You can still vote for new flavors of beer–cinnamon, vanilla cranberry and cocoa, or sour blood orange–with the confidence that it’s coming in fairly small, unique batches. MobCraft Beer, the first crowdfunding campaign to try Wisconsin’s new crowdfunding law, recently fell short of its 3.5 month campaign, launched in September and posted on the Milwaukee-based CraftFund platform, according to a recent story in the Wisconsin State Journal.
“We didn’t quite reach our goal, but we’re still pretty excited,” CEO Henry Schwartz said. The Madison, Wis.-based company produces small-batch “custom craft beers” based on user-submitted recipes, and the beer that receives the most pre-orders is actually produced and distributed to customers.
The idea for MobCraft was conceived in mid-2012 by Henry Schwartz, Giotto and Andrew’s twin brother, who attended college together, according to the company’s website (it appears Andrew himself was becoming a budding micro biologist at UW-Madison). Between business classes, the co-founders pursued home brewing in their free time, and eventually continued brewing at the House of Brews in Madison, Wis.
With the funds raised from its crowdfunding campaign, MobCraft hoped to gain $250,000 in investments as an initial step toward building its own brewery, a project with a $2 million price tag. By the time the campaign ended, the company had gained $75,000 worth of funding commitments from 53 investors. Amounts ranged from the minimum of $525 to the $10,000 maximum allowed by Wisconsin. The average investor pledged $1,000, and Schwartz noted that fewer than half of the participants were people that MobCraft’s owners knew.
With 20/20 hindsight vision, Schwartz reflected on the crowdfunding learning process. Here are a few of his highlights, according to the Journal’s story:
- MobCraft thought the law required people to submit their Social Security and bank account numbers before they could even look at the brewery’s proposal. With just two weeks left to the campaign, the group learned that while the information is needed, it does not have to be provided until after the person decides to invest.
- Lawyers told MobCraft it couldn’t publicize the crowdfunding on social media because out-of-state residents would see it. Late in the game, Schwartz found out social media could be a tool, if direct messages were sent to Wisconsin residents.
- Unlike some crowdfunding sites that require a campaign to reach its full goal or it gets nothing, under Wisconsin’s crowdfunding rules, investors can choose to stay in or pull out if the full amount is not pledged. So, when MobCraft failed (and “failed” isn’t always a wash-out-your-mouth-with-soap kind of word) to meet its target, MobCraft contacted each of the 53 potential investors. Only five backed out, lowering the total raised to $68,525.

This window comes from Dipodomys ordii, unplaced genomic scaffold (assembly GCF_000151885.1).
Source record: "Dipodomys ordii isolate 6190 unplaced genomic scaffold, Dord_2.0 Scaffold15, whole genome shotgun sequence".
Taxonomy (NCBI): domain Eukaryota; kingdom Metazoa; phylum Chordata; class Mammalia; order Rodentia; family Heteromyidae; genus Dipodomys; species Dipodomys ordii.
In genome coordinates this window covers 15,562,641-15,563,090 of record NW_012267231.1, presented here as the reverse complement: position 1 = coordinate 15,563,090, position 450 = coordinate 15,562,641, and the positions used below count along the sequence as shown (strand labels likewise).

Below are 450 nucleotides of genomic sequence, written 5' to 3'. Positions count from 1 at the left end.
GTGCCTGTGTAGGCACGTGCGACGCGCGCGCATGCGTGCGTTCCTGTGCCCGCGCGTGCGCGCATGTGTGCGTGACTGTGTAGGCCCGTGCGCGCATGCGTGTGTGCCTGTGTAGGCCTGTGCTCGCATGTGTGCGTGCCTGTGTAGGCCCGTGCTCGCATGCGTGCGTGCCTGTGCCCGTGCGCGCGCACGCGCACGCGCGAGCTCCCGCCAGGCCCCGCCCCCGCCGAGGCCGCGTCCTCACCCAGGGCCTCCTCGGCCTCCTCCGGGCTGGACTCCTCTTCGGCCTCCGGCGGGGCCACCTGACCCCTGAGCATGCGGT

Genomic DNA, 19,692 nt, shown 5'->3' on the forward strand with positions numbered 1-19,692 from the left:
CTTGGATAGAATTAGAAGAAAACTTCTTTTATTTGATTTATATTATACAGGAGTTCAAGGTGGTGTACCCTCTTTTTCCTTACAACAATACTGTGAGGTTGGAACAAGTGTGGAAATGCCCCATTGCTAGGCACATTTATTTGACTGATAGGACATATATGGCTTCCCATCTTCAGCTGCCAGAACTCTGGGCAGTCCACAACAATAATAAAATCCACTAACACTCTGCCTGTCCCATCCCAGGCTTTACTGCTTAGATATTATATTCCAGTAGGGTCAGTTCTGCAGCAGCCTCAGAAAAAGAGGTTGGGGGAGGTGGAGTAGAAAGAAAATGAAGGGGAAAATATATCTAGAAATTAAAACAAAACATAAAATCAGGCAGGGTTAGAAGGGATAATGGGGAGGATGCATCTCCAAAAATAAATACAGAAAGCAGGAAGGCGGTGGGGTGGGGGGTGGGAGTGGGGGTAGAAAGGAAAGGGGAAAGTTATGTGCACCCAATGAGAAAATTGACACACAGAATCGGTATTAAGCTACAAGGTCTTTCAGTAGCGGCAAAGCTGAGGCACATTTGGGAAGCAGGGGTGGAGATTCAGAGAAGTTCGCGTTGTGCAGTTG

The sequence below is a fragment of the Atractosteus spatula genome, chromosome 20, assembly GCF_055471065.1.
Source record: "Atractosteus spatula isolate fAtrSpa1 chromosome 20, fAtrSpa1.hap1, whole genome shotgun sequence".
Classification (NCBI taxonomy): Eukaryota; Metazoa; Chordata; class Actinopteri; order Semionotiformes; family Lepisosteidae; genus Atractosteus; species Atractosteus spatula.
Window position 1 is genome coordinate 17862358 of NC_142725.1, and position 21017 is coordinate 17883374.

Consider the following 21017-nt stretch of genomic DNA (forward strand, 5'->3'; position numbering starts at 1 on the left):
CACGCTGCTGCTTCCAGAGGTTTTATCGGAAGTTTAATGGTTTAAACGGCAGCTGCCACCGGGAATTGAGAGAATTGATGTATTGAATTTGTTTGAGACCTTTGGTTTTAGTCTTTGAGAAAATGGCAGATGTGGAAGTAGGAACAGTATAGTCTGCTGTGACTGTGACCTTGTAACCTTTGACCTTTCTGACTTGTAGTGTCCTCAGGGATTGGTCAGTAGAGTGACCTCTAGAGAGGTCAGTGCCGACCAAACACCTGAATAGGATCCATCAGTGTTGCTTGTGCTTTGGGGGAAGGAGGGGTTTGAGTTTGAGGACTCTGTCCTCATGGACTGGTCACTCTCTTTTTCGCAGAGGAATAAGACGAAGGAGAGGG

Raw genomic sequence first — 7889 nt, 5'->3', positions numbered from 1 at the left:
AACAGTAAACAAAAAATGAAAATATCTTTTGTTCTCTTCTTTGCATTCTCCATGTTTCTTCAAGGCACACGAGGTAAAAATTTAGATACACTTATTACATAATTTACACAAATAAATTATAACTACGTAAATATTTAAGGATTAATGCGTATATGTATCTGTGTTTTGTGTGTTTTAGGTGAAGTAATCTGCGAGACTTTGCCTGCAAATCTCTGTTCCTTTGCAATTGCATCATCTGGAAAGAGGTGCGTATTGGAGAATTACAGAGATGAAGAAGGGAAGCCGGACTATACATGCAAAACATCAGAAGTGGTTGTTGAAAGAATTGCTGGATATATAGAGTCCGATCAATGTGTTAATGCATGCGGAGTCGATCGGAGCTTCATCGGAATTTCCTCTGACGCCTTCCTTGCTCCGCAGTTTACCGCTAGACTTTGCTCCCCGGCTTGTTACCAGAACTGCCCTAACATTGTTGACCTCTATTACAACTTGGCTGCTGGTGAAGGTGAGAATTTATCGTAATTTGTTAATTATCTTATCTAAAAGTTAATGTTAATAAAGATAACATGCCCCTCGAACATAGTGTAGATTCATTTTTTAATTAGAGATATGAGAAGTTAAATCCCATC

For the company, a new brewery with 30 barrels could give the company capacity to double its output, and continue to ramp up production to meet Schwartz’s plans: around the 5,000 barrel mark in the next three years. It would be a significant increase from their initial 5-gallon batches, suggested by friends and family. Currently, MobCraft creates about 220 barrels a year on a 10-barrel system. The company is still hopes to break ground by spring on one of two locations it is considering, and to open its own brewery by the end of 2015.
It may not be an ending not unique to MobCraft’s crowdfunding campaign, but the founders remain optimistic. Some of the company’s investors have useful connections to banks and to the beverage industry and, Schwartz said, some have been great “to bounce ideas off of,” according to the Journal. As another brewery, Common Man Brewing, of Ellsworth, has since also filed with the Wisconsin Department of Financial Institutions to hold a crowdfunding campaign, neither kind of MobCraft investor would seem unwelcome.
The crowdfunding campaign’s success or failure hasn’t changed this month’s flavor: Aloha Dankeschon, a whitbier brewed with cocoa, coconut and coffee. Late on a Monday evening, nothing sounds better to me–except, perhaps, the bottle in my fridge.
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